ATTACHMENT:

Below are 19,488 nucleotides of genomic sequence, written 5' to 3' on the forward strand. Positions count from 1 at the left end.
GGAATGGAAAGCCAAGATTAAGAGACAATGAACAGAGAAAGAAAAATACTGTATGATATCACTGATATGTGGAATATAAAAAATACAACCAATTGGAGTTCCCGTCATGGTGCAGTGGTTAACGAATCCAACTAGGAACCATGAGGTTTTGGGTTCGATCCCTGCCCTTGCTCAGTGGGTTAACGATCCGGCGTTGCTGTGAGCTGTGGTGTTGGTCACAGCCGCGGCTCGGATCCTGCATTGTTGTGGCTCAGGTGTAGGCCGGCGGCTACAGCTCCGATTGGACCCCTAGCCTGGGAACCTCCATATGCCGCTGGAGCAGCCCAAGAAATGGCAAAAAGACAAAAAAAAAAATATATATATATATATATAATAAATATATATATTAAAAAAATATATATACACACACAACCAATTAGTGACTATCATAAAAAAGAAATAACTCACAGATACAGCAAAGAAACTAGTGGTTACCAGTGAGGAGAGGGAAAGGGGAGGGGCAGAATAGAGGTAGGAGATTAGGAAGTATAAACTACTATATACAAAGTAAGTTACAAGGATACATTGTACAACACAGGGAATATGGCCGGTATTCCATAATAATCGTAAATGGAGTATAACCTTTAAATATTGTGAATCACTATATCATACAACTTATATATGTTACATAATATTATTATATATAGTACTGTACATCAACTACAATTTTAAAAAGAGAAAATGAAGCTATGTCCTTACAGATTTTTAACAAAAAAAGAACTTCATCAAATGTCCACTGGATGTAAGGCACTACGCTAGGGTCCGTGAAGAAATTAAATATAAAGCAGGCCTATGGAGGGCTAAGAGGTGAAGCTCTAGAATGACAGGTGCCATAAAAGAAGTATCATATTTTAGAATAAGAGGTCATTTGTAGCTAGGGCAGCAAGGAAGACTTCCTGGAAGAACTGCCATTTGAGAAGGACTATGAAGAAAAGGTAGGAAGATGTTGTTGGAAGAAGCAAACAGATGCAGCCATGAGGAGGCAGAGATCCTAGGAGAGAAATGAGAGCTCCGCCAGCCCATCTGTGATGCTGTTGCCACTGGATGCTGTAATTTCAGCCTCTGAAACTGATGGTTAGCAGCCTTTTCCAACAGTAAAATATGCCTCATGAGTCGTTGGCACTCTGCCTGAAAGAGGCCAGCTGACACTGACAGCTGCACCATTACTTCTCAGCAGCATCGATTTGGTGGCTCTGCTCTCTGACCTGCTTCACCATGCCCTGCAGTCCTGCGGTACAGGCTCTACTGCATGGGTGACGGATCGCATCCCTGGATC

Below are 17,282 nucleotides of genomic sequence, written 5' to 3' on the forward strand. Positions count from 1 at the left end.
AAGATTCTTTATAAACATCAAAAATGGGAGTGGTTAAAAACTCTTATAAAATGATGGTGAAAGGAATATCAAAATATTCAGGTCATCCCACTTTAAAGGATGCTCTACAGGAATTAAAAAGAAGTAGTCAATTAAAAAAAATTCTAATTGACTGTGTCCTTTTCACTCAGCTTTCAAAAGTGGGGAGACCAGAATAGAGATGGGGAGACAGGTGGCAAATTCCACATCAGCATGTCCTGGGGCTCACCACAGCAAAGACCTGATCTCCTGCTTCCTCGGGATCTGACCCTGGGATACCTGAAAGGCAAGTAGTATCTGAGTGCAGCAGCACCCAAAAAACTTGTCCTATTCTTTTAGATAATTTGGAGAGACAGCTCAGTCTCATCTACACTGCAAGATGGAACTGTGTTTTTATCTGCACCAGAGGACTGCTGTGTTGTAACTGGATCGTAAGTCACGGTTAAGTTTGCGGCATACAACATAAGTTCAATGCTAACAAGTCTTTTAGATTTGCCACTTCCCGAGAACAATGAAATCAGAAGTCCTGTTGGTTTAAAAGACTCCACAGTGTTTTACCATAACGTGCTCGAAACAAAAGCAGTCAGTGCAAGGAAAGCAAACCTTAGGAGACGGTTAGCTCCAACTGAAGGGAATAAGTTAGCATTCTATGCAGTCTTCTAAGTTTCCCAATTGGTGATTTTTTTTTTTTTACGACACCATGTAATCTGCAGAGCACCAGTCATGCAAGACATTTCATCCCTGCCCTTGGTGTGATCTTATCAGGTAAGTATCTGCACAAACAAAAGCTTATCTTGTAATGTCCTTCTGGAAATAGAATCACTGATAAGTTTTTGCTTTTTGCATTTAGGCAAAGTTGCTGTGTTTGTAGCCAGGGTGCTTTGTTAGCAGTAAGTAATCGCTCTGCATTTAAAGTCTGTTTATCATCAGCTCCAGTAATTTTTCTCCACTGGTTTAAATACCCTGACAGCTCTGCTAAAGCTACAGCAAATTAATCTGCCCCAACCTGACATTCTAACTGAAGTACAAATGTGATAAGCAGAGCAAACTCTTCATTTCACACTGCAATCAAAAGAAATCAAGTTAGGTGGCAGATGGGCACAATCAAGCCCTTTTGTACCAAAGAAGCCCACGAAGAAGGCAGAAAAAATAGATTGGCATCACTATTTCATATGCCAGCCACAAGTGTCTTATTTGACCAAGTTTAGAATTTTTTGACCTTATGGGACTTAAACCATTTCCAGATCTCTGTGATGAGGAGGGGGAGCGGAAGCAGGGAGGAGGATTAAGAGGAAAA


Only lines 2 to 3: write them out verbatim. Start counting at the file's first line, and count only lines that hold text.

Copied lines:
GGAATGGAAAGCCAAGATTAAGAGACAATGAACAGAGAAAGAAAAATACTGTATGATATCACTGATATGTGGAATATAAAAAATACAACCAATTGGAGTTCCCGTCATGGTGCAGTGGTTAACGAATCCAACTAGGAACCATGAGGTTTTGGGTTCGATCCCTGCCCTTGCTCAGTGGGTTAACGATCCGGCGTTGCTGTGAGCTGTGGTGTTGGTCACAGCCGCGGCTCGGATCCTGCATTGTTGTGGCTCAGGTGTAGGCCGGCGGCTACAGCTCCGATTGGACCCCTAGCCTGGGAACCTCCATATGCCGCTGGAGCAGCCCAAGAAATGGCAAAAAGACAAAAAAAAAAATATATATATATATATATAATAAATATATATATTAAAAAAATATATATACACACACAACCAATTAGTGACTATCATAAAAAAGAAATAACTCACAGATACAGCAAAGAAACTAGTGGTTACCAGTGAGGAGAGGGAAAGGGGAGGGGCAGAATAGAGGTAGGAGATTAGGAAGTATAAACTACTATATACAAAGTAAGTTACAAGGATACATTGTACAACACAGGGAATATGGCCGGTATTCCATAATAATCGTAAATGGAGTATAACCTTTAAATATTGTGAATCACTATATCATACAACTTATATATGTTACATAATATTATTATATATAGTACTGTACATCAACTACAATTTTAAAAAGAGAAAATGAAGCTATGTCCTTACAGATTTTTAACAAAAAAAGAACTTCATCAAATGTCCACTGGATGTAAGGCACTACGCTAGGGTCCGTGAAGAAATTAAATATAAAGCAGGCCTATGGAGGGCTAAGAGGTGAAGCTCTAGAATGACAGGTGCCATAAAAGAAGTATCATATTTTAGAATAAGAGGTCATTTGTAGCTAGGGCAGCAAGGAAGACTTCCTGGAAGAACTGCCATTTGAGAAGGACTATGAAGAAAAGGTAGGAAGATGTTGTTGGAAGAAGCAAACAGATGCAGCCATGAGGAGGCAGAGATCCTAGGAGAGAAATGAGAGCTCCGCCAGCCCATCTGTGATGCTGTTGCCACTGGATGCTGTAATTTCAGCCTCTGAAACTGATGGTTAGCAGCCTTTTCCAACAGTAAAATATGCCTCATGAGTCGTTGGCACTCTGCCTGAAAGAGGCCAGCTGACACTGACAGCTGCACCATTACTTCTCAGCAGCATCGATTTGGTGGCTCTGCTCTCTGACCTGCTTCACCATGCCCTGCAGTCCTGCGGTACAGGCTCTACTGCATGGGTGACGGATCGCATCCCTGGATC

Below are 17,282 nucleotides of genomic sequence, written 5' to 3' on the forward strand. Positions count from 1 at the left end.